Hence, the PLO’s declared policy of seeking UN recognition in September has gathered international support and encouragement and challenged Israeli diplomacy as never before. A key point that makes the Palestinian position so attractive is the simple notion that the future Palestinian state will suffice with the 1967 borders and immediately engage in peace negotiations to end the conflict. The tired world is happy to hear that finally a Palestinian state will come into being and, as a “peace-loving state” – as required for state membership in the United Nations – will engage in peace and not in war or conflict.
If that was really the case, and the application for statehood was aimed at completing peace negotiations on a “state-to-state” footing, this would have been a reasonable course of action deserving all possible support.2 However, if one studies the details of what the Palestinians really envisage after September, serious doubts arise. What they are actually planning is the opposite: to exploit a UN endorsement of statehood in order to legitimize an escalation of the conflict while destabilizing the entire Middle East during a critical period when the region is already agitated.
The Palestinians do not want to declare a state, but, rather, to leave the conflict open. After having the 1967 lines recognized so as to negate the results of the Six-Day War, they plan to seek recognition of the 1947 partition lines and thereby end the refugee problem – while attempting to inflict economic losses on Israel by suing it for “occupation damages,” suing IDF officers on war crimes charges, causing civil war in Israel over settler evacuation, and creating strife between Israel and the United States to the extent of ending their historical special relationship, if possible.
That is what the Palestinians are planning. Can they carry it out? Probably not;3 the plans are too large and presumptuous for them. Nevertheless, it is crucial to be aware of this far-reaching scheme.
The 1947 Borders
The most striking phenomenon in the internal Palestinian discourse is the revival of the 1947 UN partition plan.4 With the PLO declaring that the September move involves enshrining the 1967 lines, why is so much attention being given to the 1947 lines?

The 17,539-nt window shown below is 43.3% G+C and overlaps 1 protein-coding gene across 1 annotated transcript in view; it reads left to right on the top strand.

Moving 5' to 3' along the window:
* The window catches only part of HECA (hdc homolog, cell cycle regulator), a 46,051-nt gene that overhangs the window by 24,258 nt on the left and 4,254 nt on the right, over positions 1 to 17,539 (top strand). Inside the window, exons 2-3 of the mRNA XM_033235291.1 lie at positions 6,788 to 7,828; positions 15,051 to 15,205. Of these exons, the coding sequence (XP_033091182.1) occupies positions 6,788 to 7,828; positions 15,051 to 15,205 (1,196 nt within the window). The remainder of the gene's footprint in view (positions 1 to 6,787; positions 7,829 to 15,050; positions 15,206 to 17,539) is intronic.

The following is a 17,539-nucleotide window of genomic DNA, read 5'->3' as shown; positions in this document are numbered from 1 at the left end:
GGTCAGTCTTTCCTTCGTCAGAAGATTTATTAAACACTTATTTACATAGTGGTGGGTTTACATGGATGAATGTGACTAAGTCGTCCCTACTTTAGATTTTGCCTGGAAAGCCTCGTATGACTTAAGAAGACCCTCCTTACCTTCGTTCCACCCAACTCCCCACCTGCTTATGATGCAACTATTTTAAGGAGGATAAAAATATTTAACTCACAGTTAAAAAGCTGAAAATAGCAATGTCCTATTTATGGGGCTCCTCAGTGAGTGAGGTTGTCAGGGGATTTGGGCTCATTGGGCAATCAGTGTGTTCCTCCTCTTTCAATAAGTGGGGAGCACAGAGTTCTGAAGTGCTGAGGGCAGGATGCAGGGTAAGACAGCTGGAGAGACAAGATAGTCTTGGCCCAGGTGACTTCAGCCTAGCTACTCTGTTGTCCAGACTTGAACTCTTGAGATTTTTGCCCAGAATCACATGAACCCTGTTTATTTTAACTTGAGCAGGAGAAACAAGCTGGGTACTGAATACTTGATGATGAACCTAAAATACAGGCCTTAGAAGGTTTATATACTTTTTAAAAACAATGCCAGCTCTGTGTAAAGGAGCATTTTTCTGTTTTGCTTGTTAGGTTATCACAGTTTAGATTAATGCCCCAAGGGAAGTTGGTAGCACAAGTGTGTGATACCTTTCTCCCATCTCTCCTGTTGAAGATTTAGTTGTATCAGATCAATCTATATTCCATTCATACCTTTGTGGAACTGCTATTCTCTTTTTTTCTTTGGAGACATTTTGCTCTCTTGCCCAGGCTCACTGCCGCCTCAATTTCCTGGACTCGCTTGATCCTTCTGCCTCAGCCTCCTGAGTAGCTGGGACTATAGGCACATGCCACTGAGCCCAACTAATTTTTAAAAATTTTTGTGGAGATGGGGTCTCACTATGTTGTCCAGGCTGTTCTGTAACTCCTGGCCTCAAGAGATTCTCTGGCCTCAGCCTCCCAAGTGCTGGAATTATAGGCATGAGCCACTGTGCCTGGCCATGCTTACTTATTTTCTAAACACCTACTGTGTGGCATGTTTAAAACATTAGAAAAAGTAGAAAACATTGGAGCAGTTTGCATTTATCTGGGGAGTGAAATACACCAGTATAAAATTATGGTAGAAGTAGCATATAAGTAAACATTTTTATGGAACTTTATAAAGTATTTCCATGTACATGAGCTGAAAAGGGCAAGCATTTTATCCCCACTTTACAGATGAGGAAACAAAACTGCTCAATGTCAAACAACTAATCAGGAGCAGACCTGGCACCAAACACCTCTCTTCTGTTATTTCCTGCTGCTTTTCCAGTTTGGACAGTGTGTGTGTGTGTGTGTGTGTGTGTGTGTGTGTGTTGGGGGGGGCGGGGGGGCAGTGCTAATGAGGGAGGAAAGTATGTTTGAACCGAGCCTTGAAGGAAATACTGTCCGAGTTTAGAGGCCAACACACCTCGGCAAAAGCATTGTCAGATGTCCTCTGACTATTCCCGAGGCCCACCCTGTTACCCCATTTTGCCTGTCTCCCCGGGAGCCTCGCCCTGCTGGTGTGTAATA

The answer can be found in PLO leader Mahmoud Abbas’ recent New York Times op-ed.5 Abbas ignited the anger of the Israeli government in what it called a distortion of history. His description of the 1947 events ran counter to recorded history as Israel knew it: whereas Abbas claimed that only Israel received its share of the partition plan, then attacked the Palestinians and expelled them, Israel recalled the fact that the Palestinians and the Arabs rejected the plan and attacked Israel, and Palestinians fled the country as a result of a war their side had initiated.6
Abbas, however, is no historian, and he did not write the article as a historical thesis but as a statesman who has a claim. His claim is that, with the United Nations having given Israel its share of the partition plan, it is now the Palestinians’ turn to get their share. Thus, even before the United Nations has recognized the 1967 lines as borders, the PLO is raising the claim for the 1947 borders.
Does it make sense? Yes. The Palestinians’ answer to the Israeli demand to be recognized as a Jewish state is that the UN partition plan already recognized a Jewish state along the borders of 1947.7
Normally, the leaders of new states declare their independence from their home territory, and only go to the UN in